Buck crumpled the paper in a fisted grip and threw it to the side. The two then headed out of the alley and over to the saloon, side by side as though they had been walking that way all their lives.


When Chris unloaded his saddlebag, later that night, he found plenty of food to see him through the next couple of days.
had seen fit to not let him leave without some assurance of keeping his strength up. Chris marveled at the homesteader's gracious and giving heart.

As he sat by that night's fire, he munched on some bread and cheese, but the thoughts of Vin that filled his mind drew his desire away from filling his stomach. It had been five and a half months of traveling for Chris. Maybe
was right. Maybe he should go back, if only for a day or two. Get his bearings; try to gain some focus. Maybe on his way, he would come across someone who would have word. Maybe. It was a shot in the dark, but it was all he had, and in spite of it all, he still had good aim, when his focus was clear.

As Chris finished his small meal, he gazed into the flames of the fire and remembered the night of Marcus' murder. How Vin had grieved and turned to Chris for the help he ached for. He remembered how Vin had gazed into the flames of his small campfire, never truly seeing Chris approach him.

Chris knew it was around that time that his feelings for Vin began to change. He had seen the poet's heart of a best friend turn into a heart that sang to Chris' troubled spirit with more than a song of friendship.

Marcus had done a lot to help that change come into being. Chris had watched the connection form between Marcus and Vin, and he found himself wanting to give Vin more than just support. Marcus had touched a spot in Vin that helped the tracker to reach out to Chris that night. And in that act of reaching out, it spawned a turn in the road for Chris' own grief and desire to hold onto the past.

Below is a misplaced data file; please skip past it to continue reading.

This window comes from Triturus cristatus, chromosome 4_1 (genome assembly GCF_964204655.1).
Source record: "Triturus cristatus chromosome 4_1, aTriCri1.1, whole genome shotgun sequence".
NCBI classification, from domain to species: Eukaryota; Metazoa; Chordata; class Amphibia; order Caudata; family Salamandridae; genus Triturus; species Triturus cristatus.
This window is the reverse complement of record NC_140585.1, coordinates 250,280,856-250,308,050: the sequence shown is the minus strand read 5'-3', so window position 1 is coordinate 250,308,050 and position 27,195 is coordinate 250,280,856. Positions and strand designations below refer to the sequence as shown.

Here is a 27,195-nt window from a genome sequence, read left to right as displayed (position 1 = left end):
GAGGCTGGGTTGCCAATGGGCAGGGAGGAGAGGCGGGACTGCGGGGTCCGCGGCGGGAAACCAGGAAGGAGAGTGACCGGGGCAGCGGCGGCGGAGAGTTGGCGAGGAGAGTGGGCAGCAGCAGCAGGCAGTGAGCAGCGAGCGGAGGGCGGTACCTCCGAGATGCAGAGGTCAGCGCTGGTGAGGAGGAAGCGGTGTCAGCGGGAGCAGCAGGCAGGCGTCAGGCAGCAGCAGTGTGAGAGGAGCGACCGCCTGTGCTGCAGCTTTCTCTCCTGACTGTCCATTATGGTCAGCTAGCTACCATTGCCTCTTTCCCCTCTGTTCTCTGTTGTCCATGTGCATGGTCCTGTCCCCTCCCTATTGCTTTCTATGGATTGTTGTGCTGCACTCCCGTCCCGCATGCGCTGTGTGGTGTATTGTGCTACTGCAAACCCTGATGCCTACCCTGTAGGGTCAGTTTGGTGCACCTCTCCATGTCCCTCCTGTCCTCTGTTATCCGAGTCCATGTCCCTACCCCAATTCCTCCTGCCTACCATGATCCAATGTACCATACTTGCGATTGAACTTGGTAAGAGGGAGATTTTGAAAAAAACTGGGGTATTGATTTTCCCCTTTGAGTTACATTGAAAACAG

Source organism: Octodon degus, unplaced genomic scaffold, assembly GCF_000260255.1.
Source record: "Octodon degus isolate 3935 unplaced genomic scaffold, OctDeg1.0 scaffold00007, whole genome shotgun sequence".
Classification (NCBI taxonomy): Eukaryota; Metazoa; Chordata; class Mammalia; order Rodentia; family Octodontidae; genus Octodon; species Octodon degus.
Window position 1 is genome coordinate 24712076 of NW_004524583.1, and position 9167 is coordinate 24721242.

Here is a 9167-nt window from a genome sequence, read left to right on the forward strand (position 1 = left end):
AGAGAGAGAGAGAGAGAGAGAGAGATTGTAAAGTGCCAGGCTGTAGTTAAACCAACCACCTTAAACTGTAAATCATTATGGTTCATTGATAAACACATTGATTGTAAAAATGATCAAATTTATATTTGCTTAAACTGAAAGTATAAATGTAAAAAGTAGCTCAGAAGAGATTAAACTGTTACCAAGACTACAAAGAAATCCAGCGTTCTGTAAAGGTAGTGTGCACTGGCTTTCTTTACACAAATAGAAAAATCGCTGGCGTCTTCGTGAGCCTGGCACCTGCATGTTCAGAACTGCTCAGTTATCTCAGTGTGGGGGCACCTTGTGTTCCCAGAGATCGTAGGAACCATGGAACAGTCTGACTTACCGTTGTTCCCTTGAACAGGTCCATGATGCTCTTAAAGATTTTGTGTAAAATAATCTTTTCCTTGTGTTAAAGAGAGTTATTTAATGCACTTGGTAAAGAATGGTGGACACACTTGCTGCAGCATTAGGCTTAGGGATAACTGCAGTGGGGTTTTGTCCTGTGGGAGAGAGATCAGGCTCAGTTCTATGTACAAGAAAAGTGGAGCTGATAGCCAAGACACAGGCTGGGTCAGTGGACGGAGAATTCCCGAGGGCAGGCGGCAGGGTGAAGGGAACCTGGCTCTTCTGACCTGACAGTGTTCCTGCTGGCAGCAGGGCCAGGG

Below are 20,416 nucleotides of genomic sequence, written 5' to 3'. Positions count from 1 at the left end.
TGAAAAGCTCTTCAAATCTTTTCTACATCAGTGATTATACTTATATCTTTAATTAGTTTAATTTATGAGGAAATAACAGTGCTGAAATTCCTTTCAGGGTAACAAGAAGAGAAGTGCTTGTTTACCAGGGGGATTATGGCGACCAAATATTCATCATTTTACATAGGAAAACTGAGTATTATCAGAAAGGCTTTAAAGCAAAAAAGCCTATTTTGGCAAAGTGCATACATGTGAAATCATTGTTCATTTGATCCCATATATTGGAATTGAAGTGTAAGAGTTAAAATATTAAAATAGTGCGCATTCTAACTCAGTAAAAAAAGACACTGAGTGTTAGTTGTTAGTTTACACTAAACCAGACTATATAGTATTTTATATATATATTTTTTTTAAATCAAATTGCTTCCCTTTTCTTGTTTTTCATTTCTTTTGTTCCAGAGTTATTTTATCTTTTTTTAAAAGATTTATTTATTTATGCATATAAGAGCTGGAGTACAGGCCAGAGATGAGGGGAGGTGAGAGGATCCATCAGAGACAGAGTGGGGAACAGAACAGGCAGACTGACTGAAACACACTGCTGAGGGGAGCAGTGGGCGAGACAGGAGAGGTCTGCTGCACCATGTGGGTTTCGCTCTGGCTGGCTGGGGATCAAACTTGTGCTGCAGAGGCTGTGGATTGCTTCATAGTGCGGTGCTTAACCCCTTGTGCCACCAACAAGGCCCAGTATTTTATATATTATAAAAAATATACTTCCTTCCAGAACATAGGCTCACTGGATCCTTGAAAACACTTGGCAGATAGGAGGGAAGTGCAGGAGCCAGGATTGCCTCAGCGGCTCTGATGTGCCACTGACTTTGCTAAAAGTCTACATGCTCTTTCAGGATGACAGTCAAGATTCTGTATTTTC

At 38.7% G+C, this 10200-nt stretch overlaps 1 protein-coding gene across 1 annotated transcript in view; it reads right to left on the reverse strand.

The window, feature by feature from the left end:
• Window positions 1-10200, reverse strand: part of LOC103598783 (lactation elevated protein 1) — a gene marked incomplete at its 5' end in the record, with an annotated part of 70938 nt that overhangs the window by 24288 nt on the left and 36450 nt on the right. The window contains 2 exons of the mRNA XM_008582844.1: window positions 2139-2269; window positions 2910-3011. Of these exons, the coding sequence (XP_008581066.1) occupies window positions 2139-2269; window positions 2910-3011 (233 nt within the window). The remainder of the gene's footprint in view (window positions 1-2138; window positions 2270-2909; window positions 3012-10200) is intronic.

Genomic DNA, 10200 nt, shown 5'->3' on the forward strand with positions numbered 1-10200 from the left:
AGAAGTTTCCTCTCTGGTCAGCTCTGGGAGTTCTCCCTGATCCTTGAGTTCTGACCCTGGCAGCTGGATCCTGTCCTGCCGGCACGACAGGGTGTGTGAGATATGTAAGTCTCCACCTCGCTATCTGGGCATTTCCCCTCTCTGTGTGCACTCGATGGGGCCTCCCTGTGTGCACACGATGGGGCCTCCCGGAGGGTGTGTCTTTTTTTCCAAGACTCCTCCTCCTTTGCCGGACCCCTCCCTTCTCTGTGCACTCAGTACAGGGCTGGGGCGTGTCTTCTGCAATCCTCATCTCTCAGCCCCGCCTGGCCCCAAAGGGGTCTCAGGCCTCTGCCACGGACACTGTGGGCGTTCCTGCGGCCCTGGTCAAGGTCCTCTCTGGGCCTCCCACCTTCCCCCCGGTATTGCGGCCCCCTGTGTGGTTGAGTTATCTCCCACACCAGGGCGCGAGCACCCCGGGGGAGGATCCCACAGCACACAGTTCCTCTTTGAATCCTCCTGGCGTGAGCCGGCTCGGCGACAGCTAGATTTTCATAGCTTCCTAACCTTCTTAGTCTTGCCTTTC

Vin had become more than just a friend that night. At least he had become more in Chris' heart. And all he had wanted to do was take Vin's pain away. Then, when Vin had quoted that poem to him the next morning, writing it just for him, it had sealed Chris' supposed feelings into fact. It was in that span of time that he knew he was falling for the tracker. He knew it as surely as he knew that Vin's pain for Marcus' death was real.

The memory of Vin's grief, the memory of those few days that changed both of their lives, pierced his heart and Chris shut his eyes. After he was sure he had regained control, he reached into his pocket and pulled out Vin's journal. He knew he was betraying his lover's privacy by doing this, but he couldn't not do it. It kept him connected with Vin in some small way. He opened the pages and began to read once more the entries that had filled his mind with Vin's voice.

"Nevr met nyone like Chris. Somtims I wish I nevr had. I gron to care fer 'im, like a brothur. But…hes a mystry. I don medl. We talk, but werds don need sayn'. I git a pain in my ches when I see 'im hertin. I no he luvd 'is famlee. I recon I hert fer 'im. Nevr had a frend to hert fer. Not like this. I shuldn't let 'im se me hert fer Marcus. It brings memrys bac fer 'im. But, he neds ta' be ther. It's a ned, Siah sez. Don ned no pratectin, but Chris neds ta help me. Recon I neds it to. Nevr thot Id rit somthin like this. Nevr had reson to. Chris and the othrs…wel, I recon Iv changd. Is this wat it meens ta' hav a famlee?"

Chris overlooked the misspelled words. The way the words were spelled did not mean anything. The meaning behind them did. He shut his eyes as the stinging tears formed behind them. He closed the book and lowered his head.

He had not allowed himself to read that far ahead into the journal. This entry was as fresh to him as it was fresh the day Vin wrote it. One of the first entries he wrote after receiving the journal. The entry dated was two months before his abduction, very shortly before he and Chris had become lovers.

Chris opened his eyes and the tears streamed down. "Damn you, Tanner. How the hell is it you've come to mean so damn much to me?"


The rider was on the hilltop, sitting his horse, silhouetted in the orange hues of the setting sun. Chris noticed the slouch, the familiar lean and tilt of his head. "Hey, Cowboy."